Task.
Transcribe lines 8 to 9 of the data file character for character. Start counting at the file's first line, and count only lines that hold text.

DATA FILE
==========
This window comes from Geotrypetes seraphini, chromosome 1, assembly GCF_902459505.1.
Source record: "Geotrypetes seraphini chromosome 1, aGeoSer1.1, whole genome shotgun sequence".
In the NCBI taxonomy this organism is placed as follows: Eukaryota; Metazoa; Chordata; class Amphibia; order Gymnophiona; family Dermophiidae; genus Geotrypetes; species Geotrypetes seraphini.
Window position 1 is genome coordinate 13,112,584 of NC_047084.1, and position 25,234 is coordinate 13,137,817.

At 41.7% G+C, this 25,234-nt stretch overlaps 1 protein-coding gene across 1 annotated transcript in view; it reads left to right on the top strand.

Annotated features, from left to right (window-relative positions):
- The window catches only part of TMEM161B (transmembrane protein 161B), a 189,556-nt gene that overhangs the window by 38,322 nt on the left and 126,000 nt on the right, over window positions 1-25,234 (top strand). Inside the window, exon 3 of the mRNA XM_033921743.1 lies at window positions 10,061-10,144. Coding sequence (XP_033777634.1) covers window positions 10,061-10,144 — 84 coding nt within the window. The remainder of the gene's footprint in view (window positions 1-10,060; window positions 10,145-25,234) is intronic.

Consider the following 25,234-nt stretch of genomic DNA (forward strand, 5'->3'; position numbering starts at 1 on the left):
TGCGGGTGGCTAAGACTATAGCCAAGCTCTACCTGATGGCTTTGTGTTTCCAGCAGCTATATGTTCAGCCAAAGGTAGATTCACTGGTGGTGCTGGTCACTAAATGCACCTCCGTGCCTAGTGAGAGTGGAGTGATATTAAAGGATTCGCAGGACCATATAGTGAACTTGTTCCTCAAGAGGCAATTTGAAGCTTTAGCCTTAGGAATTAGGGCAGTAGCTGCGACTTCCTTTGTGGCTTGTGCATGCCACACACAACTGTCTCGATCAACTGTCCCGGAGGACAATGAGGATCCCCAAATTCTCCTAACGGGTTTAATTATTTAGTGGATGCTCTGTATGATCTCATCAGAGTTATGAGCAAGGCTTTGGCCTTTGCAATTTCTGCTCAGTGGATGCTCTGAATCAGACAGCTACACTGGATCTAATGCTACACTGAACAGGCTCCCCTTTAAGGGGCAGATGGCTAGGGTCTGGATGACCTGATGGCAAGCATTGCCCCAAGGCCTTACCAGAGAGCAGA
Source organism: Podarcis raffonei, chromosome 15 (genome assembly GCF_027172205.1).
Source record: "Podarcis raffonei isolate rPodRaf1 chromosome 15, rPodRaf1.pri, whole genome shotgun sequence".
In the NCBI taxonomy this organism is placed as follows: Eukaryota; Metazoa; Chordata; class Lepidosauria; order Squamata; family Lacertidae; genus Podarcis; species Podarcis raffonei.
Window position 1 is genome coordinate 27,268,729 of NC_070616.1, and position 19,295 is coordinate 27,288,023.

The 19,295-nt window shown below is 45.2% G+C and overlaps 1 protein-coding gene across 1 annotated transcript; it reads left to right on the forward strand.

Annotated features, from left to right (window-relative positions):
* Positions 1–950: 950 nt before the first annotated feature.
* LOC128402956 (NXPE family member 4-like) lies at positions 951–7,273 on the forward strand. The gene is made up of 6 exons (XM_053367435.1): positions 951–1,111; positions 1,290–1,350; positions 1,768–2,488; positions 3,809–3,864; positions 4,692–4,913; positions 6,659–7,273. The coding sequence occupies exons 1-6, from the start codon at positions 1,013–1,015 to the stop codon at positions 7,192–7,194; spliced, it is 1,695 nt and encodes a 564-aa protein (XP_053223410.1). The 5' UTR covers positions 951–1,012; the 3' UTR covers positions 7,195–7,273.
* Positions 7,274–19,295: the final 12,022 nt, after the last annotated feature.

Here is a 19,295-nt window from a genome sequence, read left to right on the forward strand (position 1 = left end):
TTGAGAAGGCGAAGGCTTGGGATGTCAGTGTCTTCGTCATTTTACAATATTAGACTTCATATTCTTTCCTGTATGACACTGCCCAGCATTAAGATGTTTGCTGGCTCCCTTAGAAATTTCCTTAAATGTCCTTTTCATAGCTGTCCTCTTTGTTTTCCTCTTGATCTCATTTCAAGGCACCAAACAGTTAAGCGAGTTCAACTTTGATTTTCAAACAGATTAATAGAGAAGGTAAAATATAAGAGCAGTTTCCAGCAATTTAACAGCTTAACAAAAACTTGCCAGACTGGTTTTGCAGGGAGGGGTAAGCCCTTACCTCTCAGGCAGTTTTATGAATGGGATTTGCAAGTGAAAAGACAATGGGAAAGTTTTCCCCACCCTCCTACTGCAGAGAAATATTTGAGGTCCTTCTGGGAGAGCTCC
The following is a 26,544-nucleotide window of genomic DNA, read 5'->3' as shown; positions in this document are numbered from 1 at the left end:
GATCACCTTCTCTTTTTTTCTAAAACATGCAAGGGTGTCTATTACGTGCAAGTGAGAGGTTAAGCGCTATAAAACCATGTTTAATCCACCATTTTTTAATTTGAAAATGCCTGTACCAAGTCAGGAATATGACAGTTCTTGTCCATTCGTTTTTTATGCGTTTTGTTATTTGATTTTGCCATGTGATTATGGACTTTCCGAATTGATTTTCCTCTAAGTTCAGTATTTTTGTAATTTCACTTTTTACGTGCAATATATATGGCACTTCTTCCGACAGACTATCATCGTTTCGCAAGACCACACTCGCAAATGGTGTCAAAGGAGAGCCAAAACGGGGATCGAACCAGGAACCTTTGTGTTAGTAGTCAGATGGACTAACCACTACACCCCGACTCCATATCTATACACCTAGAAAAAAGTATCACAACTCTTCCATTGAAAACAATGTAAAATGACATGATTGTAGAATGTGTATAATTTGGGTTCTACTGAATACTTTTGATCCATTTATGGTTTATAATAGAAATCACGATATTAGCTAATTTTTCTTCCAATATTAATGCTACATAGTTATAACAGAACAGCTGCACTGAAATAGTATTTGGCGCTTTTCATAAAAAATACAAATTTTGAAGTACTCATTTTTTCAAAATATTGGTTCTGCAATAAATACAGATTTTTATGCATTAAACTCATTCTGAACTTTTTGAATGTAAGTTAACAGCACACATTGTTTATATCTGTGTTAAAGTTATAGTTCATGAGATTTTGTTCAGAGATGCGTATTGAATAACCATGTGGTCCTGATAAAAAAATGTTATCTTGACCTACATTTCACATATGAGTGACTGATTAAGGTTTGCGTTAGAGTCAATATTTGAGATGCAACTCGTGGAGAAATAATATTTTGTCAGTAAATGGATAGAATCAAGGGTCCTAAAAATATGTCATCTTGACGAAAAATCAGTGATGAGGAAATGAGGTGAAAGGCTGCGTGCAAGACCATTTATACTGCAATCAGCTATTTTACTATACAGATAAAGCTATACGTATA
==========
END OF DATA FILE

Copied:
Consider the following 25,234-nt stretch of genomic DNA (forward strand, 5'->3'; position numbering starts at 1 on the left):
TGCGGGTGGCTAAGACTATAGCCAAGCTCTACCTGATGGCTTTGTGTTTCCAGCAGCTATATGTTCAGCCAAAGGTAGATTCACTGGTGGTGCTGGTCACTAAATGCACCTCCGTGCCTAGTGAGAGTGGAGTGATATTAAAGGATTCGCAGGACCATATAGTGAACTTGTTCCTCAAGAGGCAATTTGAAGCTTTAGCCTTAGGAATTAGGGCAGTAGCTGCGACTTCCTTTGTGGCTTGTGCATGCCACACACAACTGTCTCGATCAACTGTCCCGGAGGACAATGAGGATCCCCAAATTCTCCTAACGGGTTTAATTATTTAGTGGATGCTCTGTATGATCTCATCAGAGTTATGAGCAAGGCTTTGGCCTTTGCAATTTCTGCTCAGTGGATGCTCTGAATCAGACAGCTACACTGGATCTAATGCTACACTGAACAGGCTCCCCTTTAAGGGGCAGATGGCTAGGGTCTGGATGACCTGATGGCAAGCATTGCCCCAAGGCCTTACCAGAGAGCAGA